In trading psychology, mental toughness is all about doing what needs to be done in order to trade well. It is taking the actions necessary to keep yourself in the trading game. When a trader makes a mistake or suffers a loss, it can often mark the beginning of a downward spiral. Things can quickly go from bad to worse. Feeling pressure, more mistakes are made, and perhaps more losses are suffered.
Most of us understand how we can build physical strength, but there’s a lot more confusion over the steps to take to develop mental strength.
Assert your authority and beat back your doubts!
Talk to yourself like a trusted friend.
Scientists estimates humans have about 70,000 thoughts per day. That means you have 70,000 opportunities either to make yourself stronger, or to tear yourself down.
Your thoughts greatly influence how you feel and behave. In fact, your inner monologue has a tendency to become a self-fulfilling prophecy. Thinking things like, “I will never close this trade on profit” can alter your behavior in a way that makes those predictions come true.
Practice replacing overly negative thoughts with more realistic ones. When you notice yourself thinking something like, “I’m a loser and I’ll never amount to anything,” remind yourself that your thoughts aren’t necessarily true. Ask yourself, “What would I say to a friend who said this about himself or herself?” And then, offer those kind and gentle words to yourself.
Take charge of your emotions.
Allowing your emotions to control your life will deplete your mental strength. While there’s nothing wrong with being in a bad mood sometimes, staying stuck in a negative rut can be a slippery slope: Sadness can lead to self-pity, anger can turn to bitterness, and mild anxiety can become paralyzing fear.
A lot of problems stem from our desire to avoid discomfort. For example, treaders who fear failure often avoid new challenges in an effort to keep anxiety at bay. Avoiding emotional discomfort, however, is usually a short-term solution that leads to long-term problems. Negative emotions such as feeling down and perhaps even anxiety and fear are also a normal response. Emotions tend to take center stage and the natural desire is escape the negative feelings and unpleasant physical sensations. Again, the center of attention is inside, not on the market.
This focus on downbeat internal experiences takes the trader out of the trading game. To trade well, focus needs to be external, concentrating on the market and finding the next choice trade. No one can trade well when their attention is on what their mind is saying and how they feel.
Develop an awareness of how your emotions impact your life. Decide that you’re going to be in control of your emotions so they don’t control you. Face uncomfortable feelings head-on and take charge of your life. The more you practice tolerating discomfort, the more confidence you’ll gain in your ability to accept new challenges.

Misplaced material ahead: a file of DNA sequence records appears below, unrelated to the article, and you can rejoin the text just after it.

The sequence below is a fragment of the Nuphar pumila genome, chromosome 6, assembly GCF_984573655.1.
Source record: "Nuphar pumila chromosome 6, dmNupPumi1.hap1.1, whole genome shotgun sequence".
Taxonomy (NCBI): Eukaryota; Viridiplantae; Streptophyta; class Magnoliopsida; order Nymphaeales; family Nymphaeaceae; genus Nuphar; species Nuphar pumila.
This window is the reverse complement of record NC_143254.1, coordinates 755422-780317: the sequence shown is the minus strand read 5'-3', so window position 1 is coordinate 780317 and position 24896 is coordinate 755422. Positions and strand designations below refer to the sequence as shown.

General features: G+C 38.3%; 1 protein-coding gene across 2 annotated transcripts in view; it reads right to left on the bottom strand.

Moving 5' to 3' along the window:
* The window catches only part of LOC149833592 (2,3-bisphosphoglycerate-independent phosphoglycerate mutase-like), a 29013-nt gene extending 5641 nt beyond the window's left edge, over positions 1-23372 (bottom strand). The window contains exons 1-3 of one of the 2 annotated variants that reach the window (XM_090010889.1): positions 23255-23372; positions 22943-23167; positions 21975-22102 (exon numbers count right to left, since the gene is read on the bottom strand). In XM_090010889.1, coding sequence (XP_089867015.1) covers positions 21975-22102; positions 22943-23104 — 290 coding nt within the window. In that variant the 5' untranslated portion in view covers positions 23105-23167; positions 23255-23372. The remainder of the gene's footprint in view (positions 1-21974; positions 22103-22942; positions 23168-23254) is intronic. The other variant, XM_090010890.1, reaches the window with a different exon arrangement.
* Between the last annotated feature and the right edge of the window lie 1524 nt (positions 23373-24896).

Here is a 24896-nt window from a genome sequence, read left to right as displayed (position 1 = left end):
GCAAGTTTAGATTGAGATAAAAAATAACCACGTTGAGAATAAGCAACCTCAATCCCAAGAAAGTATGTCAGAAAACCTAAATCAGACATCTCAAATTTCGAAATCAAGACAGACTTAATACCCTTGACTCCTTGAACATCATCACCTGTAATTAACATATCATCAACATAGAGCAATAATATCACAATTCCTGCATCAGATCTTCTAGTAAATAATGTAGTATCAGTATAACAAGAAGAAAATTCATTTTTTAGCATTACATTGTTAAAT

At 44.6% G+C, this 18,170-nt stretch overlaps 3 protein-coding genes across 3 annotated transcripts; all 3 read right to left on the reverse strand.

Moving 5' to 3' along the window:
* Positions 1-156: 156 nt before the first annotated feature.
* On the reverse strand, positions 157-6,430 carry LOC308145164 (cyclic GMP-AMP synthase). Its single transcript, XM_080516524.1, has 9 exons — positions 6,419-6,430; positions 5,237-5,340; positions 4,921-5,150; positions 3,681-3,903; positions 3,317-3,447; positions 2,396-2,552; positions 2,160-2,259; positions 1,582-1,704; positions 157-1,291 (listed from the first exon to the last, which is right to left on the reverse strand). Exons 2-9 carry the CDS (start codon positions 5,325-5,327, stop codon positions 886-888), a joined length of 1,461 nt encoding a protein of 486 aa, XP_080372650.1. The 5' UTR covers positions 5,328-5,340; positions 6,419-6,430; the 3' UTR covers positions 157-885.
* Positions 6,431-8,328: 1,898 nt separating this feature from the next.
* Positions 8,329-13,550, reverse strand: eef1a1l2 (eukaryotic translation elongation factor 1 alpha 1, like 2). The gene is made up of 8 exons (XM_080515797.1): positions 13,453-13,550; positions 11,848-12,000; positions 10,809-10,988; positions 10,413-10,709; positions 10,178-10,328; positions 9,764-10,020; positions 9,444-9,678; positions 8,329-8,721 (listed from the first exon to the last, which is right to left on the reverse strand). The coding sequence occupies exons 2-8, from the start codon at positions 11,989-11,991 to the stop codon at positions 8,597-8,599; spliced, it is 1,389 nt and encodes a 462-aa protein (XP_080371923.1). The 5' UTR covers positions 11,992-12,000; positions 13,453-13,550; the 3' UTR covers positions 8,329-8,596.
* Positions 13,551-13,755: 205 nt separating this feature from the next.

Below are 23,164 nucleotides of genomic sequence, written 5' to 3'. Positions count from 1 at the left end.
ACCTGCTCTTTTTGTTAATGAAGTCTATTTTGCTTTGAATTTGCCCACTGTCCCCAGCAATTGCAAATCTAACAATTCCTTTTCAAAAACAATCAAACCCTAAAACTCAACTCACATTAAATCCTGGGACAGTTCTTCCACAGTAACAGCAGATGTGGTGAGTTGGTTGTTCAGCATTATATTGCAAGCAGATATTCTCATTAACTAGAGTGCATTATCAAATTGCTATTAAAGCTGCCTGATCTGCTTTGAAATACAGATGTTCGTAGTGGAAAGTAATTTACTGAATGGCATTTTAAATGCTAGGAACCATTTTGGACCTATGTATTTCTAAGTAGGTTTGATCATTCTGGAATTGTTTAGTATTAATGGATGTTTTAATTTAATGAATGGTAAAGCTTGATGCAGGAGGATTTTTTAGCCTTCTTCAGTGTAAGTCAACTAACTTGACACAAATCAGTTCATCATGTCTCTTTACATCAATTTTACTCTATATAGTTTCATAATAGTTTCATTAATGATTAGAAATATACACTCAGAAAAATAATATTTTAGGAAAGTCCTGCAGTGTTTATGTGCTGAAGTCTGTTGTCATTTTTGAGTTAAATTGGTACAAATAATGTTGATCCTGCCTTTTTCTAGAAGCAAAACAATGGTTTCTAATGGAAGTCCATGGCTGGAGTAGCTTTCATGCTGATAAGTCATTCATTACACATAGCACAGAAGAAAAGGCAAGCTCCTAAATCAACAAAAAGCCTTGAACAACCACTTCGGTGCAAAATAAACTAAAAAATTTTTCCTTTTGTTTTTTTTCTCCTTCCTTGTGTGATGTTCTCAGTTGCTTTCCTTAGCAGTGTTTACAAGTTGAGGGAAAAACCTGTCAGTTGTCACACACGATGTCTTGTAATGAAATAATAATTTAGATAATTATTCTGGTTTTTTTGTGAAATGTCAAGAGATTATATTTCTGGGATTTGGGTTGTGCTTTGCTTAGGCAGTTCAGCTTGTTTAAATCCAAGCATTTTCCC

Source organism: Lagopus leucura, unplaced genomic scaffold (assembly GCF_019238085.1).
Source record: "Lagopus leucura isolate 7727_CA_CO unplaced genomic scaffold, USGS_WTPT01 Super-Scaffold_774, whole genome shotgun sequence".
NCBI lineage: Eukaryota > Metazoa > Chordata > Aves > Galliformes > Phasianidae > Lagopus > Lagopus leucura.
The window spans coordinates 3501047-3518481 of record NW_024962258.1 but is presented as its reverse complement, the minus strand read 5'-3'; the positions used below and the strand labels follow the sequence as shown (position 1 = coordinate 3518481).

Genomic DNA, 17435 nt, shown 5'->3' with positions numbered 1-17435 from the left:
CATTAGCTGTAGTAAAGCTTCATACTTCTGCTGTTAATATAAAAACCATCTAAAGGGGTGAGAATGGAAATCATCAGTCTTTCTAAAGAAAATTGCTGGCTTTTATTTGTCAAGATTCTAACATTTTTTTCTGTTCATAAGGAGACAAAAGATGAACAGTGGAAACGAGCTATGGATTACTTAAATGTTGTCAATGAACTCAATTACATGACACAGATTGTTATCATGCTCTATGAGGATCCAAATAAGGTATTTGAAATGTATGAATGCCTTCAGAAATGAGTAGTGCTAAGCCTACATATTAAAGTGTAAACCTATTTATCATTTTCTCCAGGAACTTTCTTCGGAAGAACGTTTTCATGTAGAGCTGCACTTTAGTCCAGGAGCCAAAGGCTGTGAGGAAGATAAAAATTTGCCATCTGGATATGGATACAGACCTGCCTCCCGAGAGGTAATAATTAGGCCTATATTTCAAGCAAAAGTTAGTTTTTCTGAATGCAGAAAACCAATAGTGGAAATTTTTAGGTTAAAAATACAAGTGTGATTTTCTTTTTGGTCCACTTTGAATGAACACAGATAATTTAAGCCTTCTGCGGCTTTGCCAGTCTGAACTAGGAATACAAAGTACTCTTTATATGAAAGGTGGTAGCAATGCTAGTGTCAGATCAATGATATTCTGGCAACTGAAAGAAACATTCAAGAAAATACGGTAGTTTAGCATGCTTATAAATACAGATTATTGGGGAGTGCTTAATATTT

Make productive choices.
It’s impossible to feel mentally strong when you’re engaging in self-destructive behaviors that sabotage your best efforts. Yet, most people have a few unproductive habits that they indulge in on a regular basis.
Many of these bad habits seem minor—complaining about your boss, hosting your own pity party, or trying to please everyone—but they can wreak havoc on your mental state. When you indulge in these bad habits, right alongside your good ones, your efforts become counterproductive.
You only have a finite amount of time and energy in life. Devoting your resources to the things mentally strong people don’t do will tire you out and slow your progress toward your goals.
Be aware of what is going on in your mind, body and feelings. Slipping into an internal focus seems automatic because we aren’t fully aware of it as it is happening. Being aware of what the mind is saying and how we are feeling is the first important step in mental toughness. You can catch yourself before things spiral out of control.
How Mental Chatter, Stress And Emotions Take You Out Of The Trading Game
When a trader makes a mistake or suffers a loss, the naturally tendency is to go inside and begin to focus on what the mind is saying, on our bodily sensations, and how we feel. This is nearly automatic.
After a loss, for example, you might hear your mind say something like, “Another loss! It’s the same old thing. I’m never going to be successful in trading. I’m a loser.” Pretty depressing, isn’t it? How can a trader trade well when they buy into such thoughts?
Believing such mental chatter will take you right out of the trading.